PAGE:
Things Happen by Christopher Acker – Book Review
Author – Christopher Acker
Pages – 275
Released – 15th November 2021
ISBN-13 – 979-8462297281
Format – ebook, paperback
Rating – 4 Stars
I received a free copy of this book.
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In these four stories, things happen.
A mother loses her son to a magic trick gone horribly wrong. Now a Google Maps car is trying to erase the last tangible memory she has of him.
Michelle lands her first big role in Hollywood as a prostitute in a Sam Cooke biopic. But her chance at stardom is jeopardized when riots break out after an innocent black man is murdered by the LAPD.
Everyone in St. Louis knows about the Salazar House of Horrors where a teenage girl was tortured and imprisoned. The prosecution asks Brandon—a model railroad enthusiast—to make a miniature replica of the infamous dungeon. The goal is to persuade the jury to put the monster behind bars forever. But constructing such degradation at 1/12th scale with his wife and two daughters lingering over his shoulder pushes Brandon and his family beyond their limit.
Disgraced journalist Alexander Reynolds is knee-deep in depression. Just about the only thing he can muster these days is slithering to his couch to watch The Maury Povich Show. In a sudden stroke of genius, a path out of his humiliation falls into his lap: he will fake his way to being a guest on Maury. There’s only one problem. He’ll need to convince his wife—the Oscar-winning filmmaker—to play a co-starring role.
The characters here are bruised, battered, and just plain exhausted. They’re like us. And like us, not everything works out for them. It’s this humanity that’s at the heart of this unforgettable collection.
Things Happen offers a poignant yet highly entertaining portrayal of people desperately looking for answers in a time when truth and facts are more elusive than ever. The themes of infidelity, unresolved grief, identity, redemption, and racial injustice are woven throughout, lending these short stories a degree of resonance every reader can connect with. And to keep things interesting, a celebrity or two might even make an appearance.
Above all else, Things Happen reflects what’s going on in this country right now:
A whole lot of something.
Review by Clive
My expectation of Things Happen was a collection of short stories but there are only four, averaging around 70 pages each in its paperback format. This gives the reader plenty of time to know the characters and for a story to develop. They are all however in the style of traditional short stories in that each of them focuses on one or two specific issues affecting more or less just the central character.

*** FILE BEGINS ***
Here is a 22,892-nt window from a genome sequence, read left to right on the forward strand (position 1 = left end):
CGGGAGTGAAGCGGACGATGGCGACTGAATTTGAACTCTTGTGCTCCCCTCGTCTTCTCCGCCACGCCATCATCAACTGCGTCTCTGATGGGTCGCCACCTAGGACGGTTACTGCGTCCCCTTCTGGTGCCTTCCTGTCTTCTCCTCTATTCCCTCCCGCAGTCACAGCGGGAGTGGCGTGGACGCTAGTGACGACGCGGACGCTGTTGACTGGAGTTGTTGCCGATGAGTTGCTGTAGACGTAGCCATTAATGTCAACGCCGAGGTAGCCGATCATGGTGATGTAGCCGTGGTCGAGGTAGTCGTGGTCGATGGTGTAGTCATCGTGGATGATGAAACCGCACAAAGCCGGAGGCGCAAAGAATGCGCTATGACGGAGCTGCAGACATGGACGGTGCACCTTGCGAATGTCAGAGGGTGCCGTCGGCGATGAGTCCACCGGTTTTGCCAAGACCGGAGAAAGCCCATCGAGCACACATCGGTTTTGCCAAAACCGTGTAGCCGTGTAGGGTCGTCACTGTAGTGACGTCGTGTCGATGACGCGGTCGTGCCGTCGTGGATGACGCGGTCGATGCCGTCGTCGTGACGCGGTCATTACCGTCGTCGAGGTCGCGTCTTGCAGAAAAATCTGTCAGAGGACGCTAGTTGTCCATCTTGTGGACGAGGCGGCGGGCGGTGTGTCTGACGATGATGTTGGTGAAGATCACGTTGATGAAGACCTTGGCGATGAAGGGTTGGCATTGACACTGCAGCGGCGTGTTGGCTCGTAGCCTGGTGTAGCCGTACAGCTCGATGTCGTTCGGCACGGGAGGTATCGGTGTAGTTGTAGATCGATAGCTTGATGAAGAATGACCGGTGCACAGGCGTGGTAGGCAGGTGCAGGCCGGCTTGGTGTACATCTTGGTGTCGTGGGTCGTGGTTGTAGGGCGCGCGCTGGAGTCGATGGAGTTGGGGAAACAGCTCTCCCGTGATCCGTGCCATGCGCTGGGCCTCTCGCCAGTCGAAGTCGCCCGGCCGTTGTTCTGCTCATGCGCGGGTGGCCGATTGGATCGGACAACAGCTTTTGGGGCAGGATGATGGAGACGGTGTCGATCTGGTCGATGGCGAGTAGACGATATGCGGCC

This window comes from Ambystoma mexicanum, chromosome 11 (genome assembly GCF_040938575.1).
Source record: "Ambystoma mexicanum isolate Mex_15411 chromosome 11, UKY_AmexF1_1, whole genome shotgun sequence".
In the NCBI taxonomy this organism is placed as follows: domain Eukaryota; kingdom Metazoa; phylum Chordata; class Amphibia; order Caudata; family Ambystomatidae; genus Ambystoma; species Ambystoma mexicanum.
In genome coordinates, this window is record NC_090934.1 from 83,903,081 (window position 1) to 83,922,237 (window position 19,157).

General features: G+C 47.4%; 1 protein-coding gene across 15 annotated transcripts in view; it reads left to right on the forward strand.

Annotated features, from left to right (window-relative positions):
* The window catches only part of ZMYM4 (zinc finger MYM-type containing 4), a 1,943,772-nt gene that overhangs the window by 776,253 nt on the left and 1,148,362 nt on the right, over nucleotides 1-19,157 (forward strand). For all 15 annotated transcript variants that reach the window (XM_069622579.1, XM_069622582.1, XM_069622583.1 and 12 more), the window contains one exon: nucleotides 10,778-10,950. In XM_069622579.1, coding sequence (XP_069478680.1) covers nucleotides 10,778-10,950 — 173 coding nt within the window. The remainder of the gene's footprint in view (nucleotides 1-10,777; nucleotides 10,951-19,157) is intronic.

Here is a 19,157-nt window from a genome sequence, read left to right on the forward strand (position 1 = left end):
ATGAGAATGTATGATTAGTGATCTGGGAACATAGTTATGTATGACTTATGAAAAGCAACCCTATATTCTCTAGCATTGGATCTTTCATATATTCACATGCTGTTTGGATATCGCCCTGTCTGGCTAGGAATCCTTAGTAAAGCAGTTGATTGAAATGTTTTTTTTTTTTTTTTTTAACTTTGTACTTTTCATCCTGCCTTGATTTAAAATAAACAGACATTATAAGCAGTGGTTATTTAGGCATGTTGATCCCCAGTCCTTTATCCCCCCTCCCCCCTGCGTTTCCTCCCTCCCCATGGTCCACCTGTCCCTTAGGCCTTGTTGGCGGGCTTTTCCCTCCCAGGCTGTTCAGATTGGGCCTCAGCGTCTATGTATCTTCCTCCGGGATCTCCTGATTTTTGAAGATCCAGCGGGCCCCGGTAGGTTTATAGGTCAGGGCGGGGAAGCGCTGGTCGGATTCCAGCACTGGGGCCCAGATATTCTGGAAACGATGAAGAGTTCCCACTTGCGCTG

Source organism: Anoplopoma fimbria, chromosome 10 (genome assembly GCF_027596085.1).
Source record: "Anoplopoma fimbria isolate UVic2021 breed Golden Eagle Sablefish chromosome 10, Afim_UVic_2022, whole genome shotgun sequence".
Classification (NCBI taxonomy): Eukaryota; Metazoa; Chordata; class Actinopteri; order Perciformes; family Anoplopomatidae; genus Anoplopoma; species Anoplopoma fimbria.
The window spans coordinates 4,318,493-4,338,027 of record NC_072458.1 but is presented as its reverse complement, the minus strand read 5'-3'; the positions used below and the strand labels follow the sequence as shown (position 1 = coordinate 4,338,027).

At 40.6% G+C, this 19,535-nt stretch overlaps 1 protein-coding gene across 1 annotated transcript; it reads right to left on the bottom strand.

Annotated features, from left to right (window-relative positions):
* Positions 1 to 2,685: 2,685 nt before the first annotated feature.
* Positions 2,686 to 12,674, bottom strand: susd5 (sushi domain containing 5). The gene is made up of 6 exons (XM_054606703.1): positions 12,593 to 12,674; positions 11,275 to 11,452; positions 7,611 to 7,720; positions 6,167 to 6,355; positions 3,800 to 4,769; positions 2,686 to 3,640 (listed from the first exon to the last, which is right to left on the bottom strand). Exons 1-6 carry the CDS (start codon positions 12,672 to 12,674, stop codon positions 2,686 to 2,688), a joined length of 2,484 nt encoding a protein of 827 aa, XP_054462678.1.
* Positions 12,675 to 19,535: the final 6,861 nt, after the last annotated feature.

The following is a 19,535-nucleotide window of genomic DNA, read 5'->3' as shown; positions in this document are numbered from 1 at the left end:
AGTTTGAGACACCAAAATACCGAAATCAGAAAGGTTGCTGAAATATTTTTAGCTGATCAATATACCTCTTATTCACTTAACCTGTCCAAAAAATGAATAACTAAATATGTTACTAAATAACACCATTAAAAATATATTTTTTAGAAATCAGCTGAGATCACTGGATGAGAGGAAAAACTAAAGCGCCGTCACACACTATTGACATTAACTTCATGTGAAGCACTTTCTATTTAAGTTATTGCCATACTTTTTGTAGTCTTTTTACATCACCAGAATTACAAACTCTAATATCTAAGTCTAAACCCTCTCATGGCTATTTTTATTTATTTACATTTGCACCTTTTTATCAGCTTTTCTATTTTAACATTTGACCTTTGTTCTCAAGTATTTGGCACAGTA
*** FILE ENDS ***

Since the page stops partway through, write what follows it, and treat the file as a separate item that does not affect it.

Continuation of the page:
I am sure that if he had wanted to, Christopher Acker could have extended or merged some of the stories to produce a full length novel but if the story is only 50-80 pages long then why spoil it? As it is we have four good “books” for the price of one.
The author/publisher has given us a comprehensive synopsis of the stories which all follow contemporary issues and like many of us, none of the protagonists are living an ideal life. Generally they are all suffering from 21st Century stresses. Because of the subject matter they are generally rather serious narratives with few light moments.
Of course, with four stories the reader is bound to find some tales better than others. I really felt for the widow Dinah in Now You See Him, Now You Don’t as she struggles to come to terms with the loss of her son in his early twenties. My particular favourite was Lady, You Shot Me with its twin settings of a Sam Cooke biopic and an all too familiar US riot following a police killing. Of the four this was the one story that I feel could have been expanded.
The Salazar House of Horrors highlights how violence can impact so many people. I probably found Thank You, Mr Povich, For All You Do the weakest of the four; Alexander’s mental struggles were realistic but some of the storyline was less convincing.
I can definitely recommend Things Happen. It will not make you laugh, it will not give you happy endings but it will make you think about some of the stresses of modern living.